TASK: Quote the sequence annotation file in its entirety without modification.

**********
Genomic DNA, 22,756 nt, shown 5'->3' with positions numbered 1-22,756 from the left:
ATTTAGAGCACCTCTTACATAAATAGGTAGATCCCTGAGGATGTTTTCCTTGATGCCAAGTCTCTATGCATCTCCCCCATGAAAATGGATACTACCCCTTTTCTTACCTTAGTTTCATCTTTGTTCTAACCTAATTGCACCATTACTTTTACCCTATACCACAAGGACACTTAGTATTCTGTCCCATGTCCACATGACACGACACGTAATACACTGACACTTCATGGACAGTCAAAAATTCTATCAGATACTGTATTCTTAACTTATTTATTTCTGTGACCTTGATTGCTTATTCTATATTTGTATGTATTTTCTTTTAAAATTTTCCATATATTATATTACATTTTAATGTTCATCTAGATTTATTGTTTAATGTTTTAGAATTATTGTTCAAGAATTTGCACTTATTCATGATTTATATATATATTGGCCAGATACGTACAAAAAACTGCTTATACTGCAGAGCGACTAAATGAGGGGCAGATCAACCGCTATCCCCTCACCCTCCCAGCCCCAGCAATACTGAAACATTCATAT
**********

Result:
Genomic DNA, 22,756 nt, shown 5'->3' with positions numbered 1-22,756 from the left:
ATTTAGAGCACCTCTTACATAAATAGGTAGATCCCTGAGGATGTTTTCCTTGATGCCAAGTCTCTATGCATCTCCCCCATGAAAATGGATACTACCCCTTTTCTTACCTTAGTTTCATCTTTGTTCTAACCTAATTGCACCATTACTTTTACCCTATACCACAAGGACACTTAGTATTCTGTCCCATGTCCACATGACACGACACGTAATACACTGACACTTCATGGACAGTCAAAAATTCTATCAGATACTGTATTCTTAACTTATTTATTTCTGTGACCTTGATTGCTTATTCTATATTTGTATGTATTTTCTTTTAAAATTTTCCATATATTATATTACATTTTAATGTTCATCTAGATTTATTGTTTAATGTTTTAGAATTATTGTTCAAGAATTTGCACTTATTCATGATTTATATATATATTGGCCAGATACGTACAAAAAACTGCTTATACTGCAGAGCGACTAAATGAGGGGCAGATCAACCGCTATCCCCTCACCCTCCCAGCCCCAGCAATACTGAAACATTCATAT